This cluster of communal foliage spider nests can be seen in the car park at Aroona Dam in the Northern Flinders Ranges.Continue reading “Communal spider nests”
Farina is located between Lyndhurst and Marree in the Great Artesian Basin. Thanks to Farina Station for providing this extensive list of sighted birds. The beautiful campground at Farina Station is the perfect base for bird watching and at certain times of the year you can even get a feed from the historic underground woodfired bakery while you are there.
Emu, bustard, brolga, wedge-tailed eagle, little eagle, black-breasted kite, whistling kite, black kite, black-shouldered kite, letter wing kite, brown falcon, Nankeen kestrel, brown goshawk, Australian raven, little crow, boobook owl, tawny frogmouth, owlet nightjar, Australian magpie, magpie lark, galah, little corella, budgerigar, cockatiel, red-rumped parrot, Australian ringneck, mulga parrot, scarlet-breasted parrot, blue bonnet, crested pigeon, diamond dove, feral pigeon, peaceful dove, masked plover, Richard’s pipit, Australian pratincole, Australian dotterel, black fronted dotterel, cinnamon quailthrush, welcome swallow, white backed swallow, tree martin, fairy martin, black faced woodswallow, masked woodswallow, dusky woodswallow, white-breasted woodswallow, house sparrow, willie wagtail, variegated fairy-wren, white-winged fairy-wren, splendid fairy-wren, fieldwren, red-capped robin, hooded robin, rufous whistler, white winged triller, grey fantail, chirruping wedgebill, white browed babbler, restless flycatcher, satin flycatcher, brown songlark, rufous songlark, yellow rumped thornbill, southern whiteface, chestnut breasted whiteface, crimson chat, orange chat, red browed pardalote, striated pardalote, zebra finch, mistletoe bird, white-plumed honeyeater, singing honeyeater, spiny-cheeked honeyeater, black honeyeater, pied honeyeater, yellow throated miner, pallid cuckoo, rufous-tailed bronze cuckoo, black-faced cuckoo-shrike, rainbow bee-eater, red-backed kingfisher, black-tailed native hen, Nankeen night heron, white-faced heron, Pacific (white-necked) heron, large egret, white ibis, silver gull, gull-billed tern, red-necked avocet, Australian pelican, black swan, great black cormorant, little black cormorant, hoary headed grebe, Australasian little grebe, grey teal, Pacific black duck, pink-eared duck, white-eared duck, wood duck.
After 3 years of drought, the thriving bird haven of the Copley Retention Dam had almost completely evaporated. Flooding summer rains in the Northern Flinders Ranges replenished the dam overnight.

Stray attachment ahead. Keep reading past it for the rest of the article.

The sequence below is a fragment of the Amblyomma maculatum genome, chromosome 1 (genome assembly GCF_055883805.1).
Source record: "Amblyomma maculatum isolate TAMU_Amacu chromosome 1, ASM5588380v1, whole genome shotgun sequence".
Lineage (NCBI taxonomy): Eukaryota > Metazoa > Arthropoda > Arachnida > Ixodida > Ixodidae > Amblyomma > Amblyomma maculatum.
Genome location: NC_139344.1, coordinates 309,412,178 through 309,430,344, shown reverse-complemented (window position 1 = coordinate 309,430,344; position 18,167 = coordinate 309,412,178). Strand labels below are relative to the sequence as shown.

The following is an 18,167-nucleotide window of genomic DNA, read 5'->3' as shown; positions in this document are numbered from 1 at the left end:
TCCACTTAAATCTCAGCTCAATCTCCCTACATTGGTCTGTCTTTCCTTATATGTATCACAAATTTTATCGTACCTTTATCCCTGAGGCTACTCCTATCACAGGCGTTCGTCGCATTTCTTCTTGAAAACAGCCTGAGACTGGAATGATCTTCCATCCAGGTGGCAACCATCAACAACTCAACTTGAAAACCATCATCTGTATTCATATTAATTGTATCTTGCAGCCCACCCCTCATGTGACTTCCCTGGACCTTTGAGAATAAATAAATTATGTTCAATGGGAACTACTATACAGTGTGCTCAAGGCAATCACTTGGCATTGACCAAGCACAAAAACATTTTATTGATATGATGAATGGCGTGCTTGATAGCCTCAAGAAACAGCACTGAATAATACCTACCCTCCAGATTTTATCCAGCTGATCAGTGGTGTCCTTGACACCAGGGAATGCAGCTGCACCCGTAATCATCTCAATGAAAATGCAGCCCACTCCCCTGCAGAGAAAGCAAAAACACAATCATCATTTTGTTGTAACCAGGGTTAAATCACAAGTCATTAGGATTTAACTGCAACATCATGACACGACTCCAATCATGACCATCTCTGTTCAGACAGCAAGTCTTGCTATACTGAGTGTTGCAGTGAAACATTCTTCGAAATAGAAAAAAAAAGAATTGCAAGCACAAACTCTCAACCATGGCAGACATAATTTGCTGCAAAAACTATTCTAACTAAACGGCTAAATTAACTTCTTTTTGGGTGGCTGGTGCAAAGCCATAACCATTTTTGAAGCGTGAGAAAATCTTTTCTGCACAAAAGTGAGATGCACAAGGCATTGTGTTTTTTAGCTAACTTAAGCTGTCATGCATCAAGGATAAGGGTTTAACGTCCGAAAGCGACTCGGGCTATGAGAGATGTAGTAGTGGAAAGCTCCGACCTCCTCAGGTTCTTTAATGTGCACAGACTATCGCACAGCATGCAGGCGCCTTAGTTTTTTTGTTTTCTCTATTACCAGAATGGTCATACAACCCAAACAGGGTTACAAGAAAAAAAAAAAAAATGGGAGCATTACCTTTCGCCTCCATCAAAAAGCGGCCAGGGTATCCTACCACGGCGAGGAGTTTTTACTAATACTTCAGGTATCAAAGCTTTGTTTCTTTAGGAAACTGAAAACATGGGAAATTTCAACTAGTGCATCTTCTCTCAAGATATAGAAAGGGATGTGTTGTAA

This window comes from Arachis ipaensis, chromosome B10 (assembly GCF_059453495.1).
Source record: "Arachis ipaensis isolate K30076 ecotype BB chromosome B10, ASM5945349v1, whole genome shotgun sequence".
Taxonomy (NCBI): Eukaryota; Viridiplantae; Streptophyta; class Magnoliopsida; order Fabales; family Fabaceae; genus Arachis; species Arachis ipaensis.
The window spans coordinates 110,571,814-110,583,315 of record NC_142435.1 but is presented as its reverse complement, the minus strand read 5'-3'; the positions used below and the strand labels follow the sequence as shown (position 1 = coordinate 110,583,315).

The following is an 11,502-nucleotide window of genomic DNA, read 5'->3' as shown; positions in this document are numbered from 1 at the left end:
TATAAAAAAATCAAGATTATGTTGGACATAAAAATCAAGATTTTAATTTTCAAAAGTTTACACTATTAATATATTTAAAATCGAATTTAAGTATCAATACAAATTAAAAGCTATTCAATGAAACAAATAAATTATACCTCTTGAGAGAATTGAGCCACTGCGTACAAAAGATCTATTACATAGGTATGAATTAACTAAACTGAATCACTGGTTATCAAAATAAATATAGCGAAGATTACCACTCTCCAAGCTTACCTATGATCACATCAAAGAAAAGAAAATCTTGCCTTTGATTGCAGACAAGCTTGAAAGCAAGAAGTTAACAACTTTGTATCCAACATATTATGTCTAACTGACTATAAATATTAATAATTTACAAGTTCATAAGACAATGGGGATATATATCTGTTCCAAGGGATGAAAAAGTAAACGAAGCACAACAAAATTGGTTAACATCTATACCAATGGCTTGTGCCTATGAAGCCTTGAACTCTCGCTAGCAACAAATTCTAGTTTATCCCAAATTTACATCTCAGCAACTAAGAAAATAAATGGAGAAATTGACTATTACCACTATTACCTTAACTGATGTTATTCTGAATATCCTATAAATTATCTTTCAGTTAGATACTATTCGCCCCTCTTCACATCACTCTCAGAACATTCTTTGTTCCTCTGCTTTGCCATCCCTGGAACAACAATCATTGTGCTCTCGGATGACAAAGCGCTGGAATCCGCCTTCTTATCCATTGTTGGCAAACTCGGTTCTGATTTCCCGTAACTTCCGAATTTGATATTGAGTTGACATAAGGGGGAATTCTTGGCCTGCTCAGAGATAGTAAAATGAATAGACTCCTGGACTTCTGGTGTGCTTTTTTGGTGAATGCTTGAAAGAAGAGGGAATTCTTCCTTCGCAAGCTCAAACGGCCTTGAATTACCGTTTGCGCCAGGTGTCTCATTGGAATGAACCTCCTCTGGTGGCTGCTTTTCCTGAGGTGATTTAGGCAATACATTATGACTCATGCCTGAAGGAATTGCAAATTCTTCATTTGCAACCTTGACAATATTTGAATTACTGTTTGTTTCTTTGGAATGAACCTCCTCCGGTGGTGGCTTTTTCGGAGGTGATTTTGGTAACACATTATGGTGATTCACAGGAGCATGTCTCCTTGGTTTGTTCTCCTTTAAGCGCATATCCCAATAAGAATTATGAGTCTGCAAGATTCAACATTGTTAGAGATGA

Throughout the flood / drought cycle, Copley Retention Dam is supporting over 70 recorded bird species, many of which are profiled on the Flinders Ranges Field Naturalists site including birds classified as Rare by the South Australian National Parks and Wildlife Act, such as
- Musk Duck
- Blue-billed Duck
- Australasian Darter
- Elegant Parrot
- Great Crested Grebe.
A rare glimpse of a Nankeen Night Heron in the Northern Flinders Ranges. Not usually seen in arid inland areas, these elusive nomads follow the rains. This adult flew into Copley from the south in the early evening for a brief transit stop. A distinct call signaled the arrival of a further three Nankeen Night Herons to the location around sunset. They were well hidden in the high foliage of a eucalyptus tree and are not generally sighted during the daylight hours. Arriving just days after a flood summer throughout the Flinders Ranges, Nankeen Night Herons feed on crustaceans, fish, amphibians, and insects in shallow waters such as the nearby Retention Dam.
Central Bearded Dragon, Pogona vitticeps, sighted preparing underground shelter immediately prior to a deluge in the Flinders Ranges.
Hours later, when the heavy rains had passed, the burrow was filled in and covered up.
Also known as Willy Willies, Dust Devils are a common site around the Flinders Ranges. The Bureau of Meteorology define the phenomena as
A localised dust filled vortex similar in shape to a tornado but of much less strength. They differ from dust storms in that they are a more localised and short-lived event. They form due to intense heating at the surface causing a rapid upward movement of parcel of air. This displacement of the surface air causes an inward movement of surrounding air, creating the common spiral shape of the dust devil. Dust devils are generally small in size compared with tornadoes, being about 3-100m in diameter and up to 300m high. Wind speeds inside the vortex reach a maximum of 100km/hr.
This woody climber is a native Clematis. The ‘bearded’ Clematis is a female as seen flowering in mid November near Rawnsley Bluff in the central Flinders Ranges.
The Seeds of South Australia database is actively being grown.
The goal is to provide images and data for South Australia’s approximately 3,500 native plant species.
Also known as the Clustered Sea-heath, Frankenia serpyllifolia grows about 30cm in heavy clays and gibber plains, seen here flowering in October near Copley in the northern Flinders Ranges.